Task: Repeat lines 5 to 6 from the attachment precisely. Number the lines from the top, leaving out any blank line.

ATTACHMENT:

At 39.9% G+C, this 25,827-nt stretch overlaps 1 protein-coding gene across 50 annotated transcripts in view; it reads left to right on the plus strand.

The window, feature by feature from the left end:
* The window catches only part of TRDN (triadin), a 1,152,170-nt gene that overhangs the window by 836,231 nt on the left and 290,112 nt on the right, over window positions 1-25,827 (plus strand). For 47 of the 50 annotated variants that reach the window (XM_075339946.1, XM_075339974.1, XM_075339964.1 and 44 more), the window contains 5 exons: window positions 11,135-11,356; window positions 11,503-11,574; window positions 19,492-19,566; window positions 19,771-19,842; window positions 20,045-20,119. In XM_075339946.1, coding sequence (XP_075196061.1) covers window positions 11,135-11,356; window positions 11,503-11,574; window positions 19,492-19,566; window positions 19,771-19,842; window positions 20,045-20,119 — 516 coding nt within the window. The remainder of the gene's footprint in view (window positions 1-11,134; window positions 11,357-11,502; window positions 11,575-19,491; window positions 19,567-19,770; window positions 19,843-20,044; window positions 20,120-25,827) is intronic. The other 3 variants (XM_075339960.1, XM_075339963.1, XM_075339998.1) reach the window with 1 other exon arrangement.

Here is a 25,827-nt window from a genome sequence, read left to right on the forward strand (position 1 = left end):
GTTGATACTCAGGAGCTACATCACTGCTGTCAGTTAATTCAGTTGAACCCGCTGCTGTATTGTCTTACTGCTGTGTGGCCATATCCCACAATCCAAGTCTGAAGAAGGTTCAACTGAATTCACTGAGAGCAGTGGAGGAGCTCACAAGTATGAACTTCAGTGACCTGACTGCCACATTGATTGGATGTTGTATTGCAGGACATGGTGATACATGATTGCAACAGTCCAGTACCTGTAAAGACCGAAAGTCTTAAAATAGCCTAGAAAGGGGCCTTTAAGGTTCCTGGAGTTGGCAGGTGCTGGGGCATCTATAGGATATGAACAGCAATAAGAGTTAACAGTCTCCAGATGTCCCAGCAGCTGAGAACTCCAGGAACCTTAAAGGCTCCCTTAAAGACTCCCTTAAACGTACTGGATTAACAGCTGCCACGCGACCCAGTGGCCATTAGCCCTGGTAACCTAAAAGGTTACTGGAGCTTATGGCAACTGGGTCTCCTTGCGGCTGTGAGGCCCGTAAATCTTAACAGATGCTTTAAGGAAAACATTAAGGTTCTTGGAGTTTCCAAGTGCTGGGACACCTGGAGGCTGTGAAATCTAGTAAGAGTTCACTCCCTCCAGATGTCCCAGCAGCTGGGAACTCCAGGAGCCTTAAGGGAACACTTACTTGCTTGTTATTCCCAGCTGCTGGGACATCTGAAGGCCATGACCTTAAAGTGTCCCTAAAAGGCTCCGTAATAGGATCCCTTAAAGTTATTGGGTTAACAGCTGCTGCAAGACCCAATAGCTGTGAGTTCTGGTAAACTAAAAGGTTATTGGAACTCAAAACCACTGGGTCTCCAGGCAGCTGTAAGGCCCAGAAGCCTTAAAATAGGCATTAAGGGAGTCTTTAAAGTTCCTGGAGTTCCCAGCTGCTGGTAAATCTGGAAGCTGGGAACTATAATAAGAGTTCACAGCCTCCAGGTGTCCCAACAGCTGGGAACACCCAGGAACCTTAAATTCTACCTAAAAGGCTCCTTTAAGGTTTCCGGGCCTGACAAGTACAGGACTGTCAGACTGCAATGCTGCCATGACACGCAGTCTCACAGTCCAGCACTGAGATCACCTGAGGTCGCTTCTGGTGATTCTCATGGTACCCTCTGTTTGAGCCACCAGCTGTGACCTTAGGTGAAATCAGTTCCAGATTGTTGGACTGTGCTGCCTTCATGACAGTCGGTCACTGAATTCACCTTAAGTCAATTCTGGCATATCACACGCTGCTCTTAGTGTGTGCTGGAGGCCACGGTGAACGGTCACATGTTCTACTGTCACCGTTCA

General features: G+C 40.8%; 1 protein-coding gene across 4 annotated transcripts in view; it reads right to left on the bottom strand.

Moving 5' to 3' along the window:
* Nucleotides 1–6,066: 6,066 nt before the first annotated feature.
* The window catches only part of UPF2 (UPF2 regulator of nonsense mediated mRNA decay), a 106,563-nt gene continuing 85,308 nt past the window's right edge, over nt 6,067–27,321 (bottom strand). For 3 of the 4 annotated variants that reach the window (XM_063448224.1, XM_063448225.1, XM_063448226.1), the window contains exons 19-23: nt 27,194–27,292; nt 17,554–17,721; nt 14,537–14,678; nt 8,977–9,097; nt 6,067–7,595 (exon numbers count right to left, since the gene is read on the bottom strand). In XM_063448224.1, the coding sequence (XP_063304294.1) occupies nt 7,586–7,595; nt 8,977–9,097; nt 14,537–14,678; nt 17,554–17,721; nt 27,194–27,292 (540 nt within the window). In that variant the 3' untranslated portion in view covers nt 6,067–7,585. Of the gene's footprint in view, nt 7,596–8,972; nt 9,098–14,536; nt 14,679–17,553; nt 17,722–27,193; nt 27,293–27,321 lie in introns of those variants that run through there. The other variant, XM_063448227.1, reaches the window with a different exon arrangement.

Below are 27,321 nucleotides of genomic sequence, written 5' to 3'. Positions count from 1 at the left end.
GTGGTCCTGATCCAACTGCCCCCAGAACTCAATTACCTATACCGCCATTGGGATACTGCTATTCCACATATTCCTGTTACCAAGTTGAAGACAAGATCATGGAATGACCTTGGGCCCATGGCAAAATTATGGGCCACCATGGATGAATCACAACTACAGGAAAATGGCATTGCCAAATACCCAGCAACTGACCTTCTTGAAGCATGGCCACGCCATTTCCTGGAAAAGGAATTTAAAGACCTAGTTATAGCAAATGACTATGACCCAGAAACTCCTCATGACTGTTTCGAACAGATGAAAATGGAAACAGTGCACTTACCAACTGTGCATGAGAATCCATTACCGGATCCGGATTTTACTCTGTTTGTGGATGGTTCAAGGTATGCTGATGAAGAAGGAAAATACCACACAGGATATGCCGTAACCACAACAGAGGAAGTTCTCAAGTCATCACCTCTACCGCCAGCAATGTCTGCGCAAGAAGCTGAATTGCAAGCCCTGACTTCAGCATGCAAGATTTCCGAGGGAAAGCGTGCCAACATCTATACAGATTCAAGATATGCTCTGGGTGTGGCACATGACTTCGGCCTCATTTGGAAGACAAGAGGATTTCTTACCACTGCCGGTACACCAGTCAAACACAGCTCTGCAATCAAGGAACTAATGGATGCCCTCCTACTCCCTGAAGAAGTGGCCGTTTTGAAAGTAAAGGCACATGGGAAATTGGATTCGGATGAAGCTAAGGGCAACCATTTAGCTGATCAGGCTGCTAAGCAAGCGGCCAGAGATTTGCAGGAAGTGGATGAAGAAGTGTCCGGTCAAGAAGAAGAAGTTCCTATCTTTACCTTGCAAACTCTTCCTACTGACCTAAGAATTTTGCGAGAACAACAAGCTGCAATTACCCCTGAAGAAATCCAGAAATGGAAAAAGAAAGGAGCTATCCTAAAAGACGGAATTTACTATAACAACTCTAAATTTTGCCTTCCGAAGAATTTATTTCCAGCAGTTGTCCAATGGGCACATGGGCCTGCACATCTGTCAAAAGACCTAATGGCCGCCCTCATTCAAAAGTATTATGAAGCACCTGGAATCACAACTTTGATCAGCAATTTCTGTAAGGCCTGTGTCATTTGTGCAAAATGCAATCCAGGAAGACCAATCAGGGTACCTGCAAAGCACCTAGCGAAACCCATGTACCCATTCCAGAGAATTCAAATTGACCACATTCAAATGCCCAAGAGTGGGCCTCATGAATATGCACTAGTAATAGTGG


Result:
GTTGATACTCAGGAGCTACATCACTGCTGTCAGTTAATTCAGTTGAACCCGCTGCTGTATTGTCTTACTGCTGTGTGGCCATATCCCACAATCCAAGTCTGAAGAAGGTTCAACTGAATTCACTGAGAGCAGTGGAGGAGCTCACAAGTATGAACTTCAGTGACCTGACTGCCACATTGATTGGATGTTGTATTGCAGGACATGGTGATACATGATTGCAACAGTCCAGTACCTGTAAAGACCGAAAGTCTTAAAATAGCCTAGAAAGGGGCCTTTAAGGTTCCTGGAGTTGGCAGGTGCTGGGGCATCTATAGGATATGAACAGCAATAAGAGTTAACAGTCTCCAGATGTCCCAGCAGCTGAGAACTCCAGGAACCTTAAAGGCTCCCTTAAAGACTCCCTTAAACGTACTGGATTAACAGCTGCCACGCGACCCAGTGGCCATTAGCCCTGGTAACCTAAAAGGTTACTGGAGCTTATGGCAACTGGGTCTCCTTGCGGCTGTGAGGCCCGTAAATCTTAACAGATGCTTTAAGGAAAACATTAAGGTTCTTGGAGTTTCCAAGTGCTGGGACACCTGGAGGCTGTGAAATCTAGTAAGAGTTCACTCCCTCCAGATGTCCCAGCAGCTGGGAACTCCAGGAGCCTTAAGGGAACACTTACTTGCTTGTTATTCCCAGCTGCTGGGACATCTGAAGGCCATGACCTTAAAGTGTCCCTAAAAGGCTCCGTAATAGGATCCCTTAAAGTTATTGGGTTAACAGCTGCTGCAAGACCCAATAGCTGTGAGTTCTGGTAAACTAAAAGGTTATTGGAACTCAAAACCACTGGGTCTCCAGGCAGCTGTAAGGCCCAGAAGCCTTAAAATAGGCATTAAGGGAGTCTTTAAAGTTCCTGGAGTTCCCAGCTGCTGGTAAATCTGGAAGCTGGGAACTATAATAAGAGTTCACAGCCTCCAGGTGTCCCAACAGCTGGGAACACCCAGGAACCTTAAATTCTACCTAAAAGGCTCCTTTAAGGTTTCCGGGCCTGACAAGTACAGGACTGTCAGACTGCAATGCTGCCATGACACGCAGTCTCACAGTCCAGCACTGAGATCACCTGAGGTCGCTTCTGGTGATTCTCATGGTACCCTCTGTTTGAGCCACCAGCTGTGACCTTAGGTGAAATCAGTTCCAGATTGTTGGACTGTGCTGCCTTCATGACAGTCGGTCACTGAATTCACCTTAAGTCAATTCTGGCATATCACACGCTGCTCTTAGTGTGTGCTGGAGGCCACGGTGAACGGTCACATGTTCTACTGTCACCGTTCA

General features: G+C 40.8%; 1 protein-coding gene across 4 annotated transcripts in view; it reads right to left on the bottom strand.